CPU Related tasks 569 529 8% 570 0% 535 6%
Graphics Related tasks 769 743 3% 800 -4% 758 1%
SolidWorks  
Graphics 80.33 71.78 12% 77.44 4% 69.13 16%
CPU 44.17 41.52 6% 43.68 1% 40.88 8%
Group Score 110 116 6% 109 -1% 116 6%

This group of tests did not favor even traditional (physical, not virtual) multiprocessing. So it does not come as a surprise that it treats virtual multiprocessing (Hyper-Threading) no better, even worse actually (Group Score). Turbo Boost demonstrates a high average score -- even higher than in the previous group. It's also natural: the weaker effect of multiprocessing on applications, the higher potential to raise frequency they provide for a single core.

Compiling


  All Disabled TB Enabled Gain, % HT Enabled Gain, % All Enabled Gain, %
VisualStudio 0:25:39 0:23:38 9% 0:24:15 6% 0:22:36 13%
Group Score 116 126 9% 123 6% 132 13%

It's one of the few tests that shows performance gains from using any of the two "turbo" functions. Even when used together, they show good efficiency.

Professional photo processing


  All Disabled TB Enabled Gain, % HT Enabled Gain, % All Enabled Gain, %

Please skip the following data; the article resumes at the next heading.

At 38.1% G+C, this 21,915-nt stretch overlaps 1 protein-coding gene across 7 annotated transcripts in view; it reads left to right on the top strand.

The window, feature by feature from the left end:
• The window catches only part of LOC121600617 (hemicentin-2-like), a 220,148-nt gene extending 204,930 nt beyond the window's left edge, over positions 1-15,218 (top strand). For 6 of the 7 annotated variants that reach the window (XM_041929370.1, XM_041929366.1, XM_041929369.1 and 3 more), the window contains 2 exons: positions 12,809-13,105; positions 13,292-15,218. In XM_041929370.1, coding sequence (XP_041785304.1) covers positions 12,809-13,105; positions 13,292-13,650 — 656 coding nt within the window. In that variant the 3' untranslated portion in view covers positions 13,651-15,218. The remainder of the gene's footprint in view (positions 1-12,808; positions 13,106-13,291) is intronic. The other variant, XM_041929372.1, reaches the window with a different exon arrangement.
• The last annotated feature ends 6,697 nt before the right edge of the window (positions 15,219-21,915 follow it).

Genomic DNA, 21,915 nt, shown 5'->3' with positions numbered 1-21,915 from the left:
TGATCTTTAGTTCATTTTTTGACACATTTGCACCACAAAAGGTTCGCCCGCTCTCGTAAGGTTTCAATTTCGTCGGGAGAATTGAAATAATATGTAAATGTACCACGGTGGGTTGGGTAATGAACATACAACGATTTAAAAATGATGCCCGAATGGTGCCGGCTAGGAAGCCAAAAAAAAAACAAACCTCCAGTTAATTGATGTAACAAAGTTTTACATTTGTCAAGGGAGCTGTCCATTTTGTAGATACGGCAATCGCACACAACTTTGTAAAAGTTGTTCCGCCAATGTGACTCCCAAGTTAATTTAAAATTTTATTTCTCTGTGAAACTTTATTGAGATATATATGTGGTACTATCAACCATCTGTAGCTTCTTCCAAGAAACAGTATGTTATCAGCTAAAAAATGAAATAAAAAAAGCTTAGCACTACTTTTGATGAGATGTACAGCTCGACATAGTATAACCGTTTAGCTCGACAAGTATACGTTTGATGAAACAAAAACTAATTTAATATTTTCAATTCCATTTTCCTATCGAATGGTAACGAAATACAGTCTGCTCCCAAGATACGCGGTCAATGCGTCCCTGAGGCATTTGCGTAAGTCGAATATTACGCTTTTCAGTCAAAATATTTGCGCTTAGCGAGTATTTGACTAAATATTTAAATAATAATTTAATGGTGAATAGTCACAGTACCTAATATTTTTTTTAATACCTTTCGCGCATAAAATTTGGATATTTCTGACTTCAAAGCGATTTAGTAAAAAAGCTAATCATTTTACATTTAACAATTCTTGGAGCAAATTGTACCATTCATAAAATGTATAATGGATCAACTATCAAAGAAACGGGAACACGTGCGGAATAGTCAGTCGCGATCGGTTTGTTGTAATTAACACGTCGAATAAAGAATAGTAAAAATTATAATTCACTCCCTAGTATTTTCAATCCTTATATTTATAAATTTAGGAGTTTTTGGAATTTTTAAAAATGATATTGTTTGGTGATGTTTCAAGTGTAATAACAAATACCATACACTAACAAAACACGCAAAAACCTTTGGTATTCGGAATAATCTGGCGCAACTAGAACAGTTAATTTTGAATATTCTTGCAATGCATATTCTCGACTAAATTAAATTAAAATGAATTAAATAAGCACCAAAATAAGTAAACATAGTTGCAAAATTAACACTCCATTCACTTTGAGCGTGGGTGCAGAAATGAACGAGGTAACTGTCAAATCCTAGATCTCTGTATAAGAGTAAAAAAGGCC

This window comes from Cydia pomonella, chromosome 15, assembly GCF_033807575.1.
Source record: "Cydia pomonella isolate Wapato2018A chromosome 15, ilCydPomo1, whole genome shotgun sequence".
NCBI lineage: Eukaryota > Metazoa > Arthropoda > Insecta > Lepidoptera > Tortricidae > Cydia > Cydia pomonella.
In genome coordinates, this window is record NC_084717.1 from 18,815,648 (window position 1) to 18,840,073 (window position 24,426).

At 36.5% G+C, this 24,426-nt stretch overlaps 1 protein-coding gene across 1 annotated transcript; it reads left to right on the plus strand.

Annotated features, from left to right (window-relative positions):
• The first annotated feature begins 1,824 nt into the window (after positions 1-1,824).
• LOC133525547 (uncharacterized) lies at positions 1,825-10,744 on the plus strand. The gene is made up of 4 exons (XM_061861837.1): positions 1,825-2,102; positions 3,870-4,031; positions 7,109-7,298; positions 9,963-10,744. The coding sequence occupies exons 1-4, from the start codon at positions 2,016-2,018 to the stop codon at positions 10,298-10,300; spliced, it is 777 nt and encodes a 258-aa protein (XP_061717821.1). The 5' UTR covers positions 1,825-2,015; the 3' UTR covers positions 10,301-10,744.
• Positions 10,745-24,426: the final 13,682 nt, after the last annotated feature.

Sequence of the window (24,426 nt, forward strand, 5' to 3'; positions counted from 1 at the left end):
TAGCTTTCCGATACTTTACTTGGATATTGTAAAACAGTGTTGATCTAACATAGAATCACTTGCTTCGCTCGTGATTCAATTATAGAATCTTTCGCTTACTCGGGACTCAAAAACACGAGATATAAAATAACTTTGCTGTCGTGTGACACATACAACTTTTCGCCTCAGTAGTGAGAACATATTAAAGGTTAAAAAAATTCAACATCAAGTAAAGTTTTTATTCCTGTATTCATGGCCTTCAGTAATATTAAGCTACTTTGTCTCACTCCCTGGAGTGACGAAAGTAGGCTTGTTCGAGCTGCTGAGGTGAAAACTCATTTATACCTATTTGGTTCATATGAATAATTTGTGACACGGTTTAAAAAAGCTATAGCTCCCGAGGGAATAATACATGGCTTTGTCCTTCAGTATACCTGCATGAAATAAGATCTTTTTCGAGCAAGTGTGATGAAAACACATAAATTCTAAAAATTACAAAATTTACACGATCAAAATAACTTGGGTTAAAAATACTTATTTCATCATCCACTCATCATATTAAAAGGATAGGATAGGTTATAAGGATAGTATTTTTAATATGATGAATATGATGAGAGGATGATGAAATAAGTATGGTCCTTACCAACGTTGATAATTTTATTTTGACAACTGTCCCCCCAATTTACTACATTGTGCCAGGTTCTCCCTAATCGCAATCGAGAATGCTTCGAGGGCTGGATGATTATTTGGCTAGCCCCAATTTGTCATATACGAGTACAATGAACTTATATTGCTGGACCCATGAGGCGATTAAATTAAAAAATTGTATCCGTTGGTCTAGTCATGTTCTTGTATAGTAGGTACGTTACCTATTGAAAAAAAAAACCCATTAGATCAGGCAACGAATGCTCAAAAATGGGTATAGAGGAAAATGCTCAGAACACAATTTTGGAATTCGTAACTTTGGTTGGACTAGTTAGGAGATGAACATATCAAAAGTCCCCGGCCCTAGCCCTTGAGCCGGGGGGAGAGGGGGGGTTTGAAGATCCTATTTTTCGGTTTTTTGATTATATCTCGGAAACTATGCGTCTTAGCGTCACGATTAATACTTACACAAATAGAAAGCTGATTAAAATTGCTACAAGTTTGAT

Photoshop  
Blur 0:04:42 0:04:28 5% 0:04:04 16% 0:03:50 23%
Color 0:01:04 0:00:58 10% 0:01:20 -20% 0:01:16 -16%
Filters 0:04:26 0:04:04 9% 0:04:26 0% 0:04:04 9%
Light 0:01:42 0:01:34 9% 0:01:38 4% 0:01:30 13%
Rotate 0:01:52 0:01:48 4% 0:01:48 4% 0:01:42 10%
Sharp 0:01:52 0:01:46 6% 0:01:46 6% 0:01:40 12%
Size 0:00:42 0:00:40 5% 0:00:42 0% 0:00:40 5%
Transform 0:01:28 0:01:22 7% 0:01:26 2% 0:01:20 10%
Group Score 134 143 7% 135 1% 144 8%

To all appearances, performance drop in the "Color" test (RGB-CMYK-LAB conversion and back) has to do with peculiarities of this very procedure, because the rest of Photoshop tests are quite optimistic about Turbo Boost as well as Hyper-Threading. It's small wonder actually: Adobe Photoshop is one of the top SMP-optimized applications.

Scientific applications


  All Disabled TB Enabled Gain, % HT Enabled Gain, % All Enabled Gain, %
Maple 0.0346 0.0380 10% 0.0346 0% 0.0376 9%
Mathematica  
Internal 4.2240 4.6050 9% 3.8650 -8% 4.0950 -3%
MMA 1.4325 1.5519 8% 1.4233 -1% 1.5484 8%
MATLAB  
LU 0.0395 0.0377 5% 0.0471 -16% 0.0439 -10%
FFT 0.0996 0.0961 4% 0.0998 0% 0.0946 5%
ODE 0.1655 0.1542 7% 0.1676 -1% 0.1546 7%
Sparse 0.2259 0.2175 4% 0.4514 -50% 0.4238 -47%
2D 0.2434 0.2349 4% 0.2469 -1% 0.2368 3%
3D 0.5615 0.5517 2% 0.5654 -1% 0.5650 -1%
Group Score 113 120 6% 101 -11% 108 -5%

To all appearances, overt pessimism about Hyper-Threading in most scientific applications indicates their dependence on libraries, optimized for certain processor architectures. There seems to be no generic solutions to optimization in this field. So practically all new architectures are doomed to low results until someone takes pains to optimize intricate math for them. Note that MATLAB "Sparse" test already demonstrated its unpredictability with regard to new architectures-- last time it showed the same dislike for the new architecture from AMD.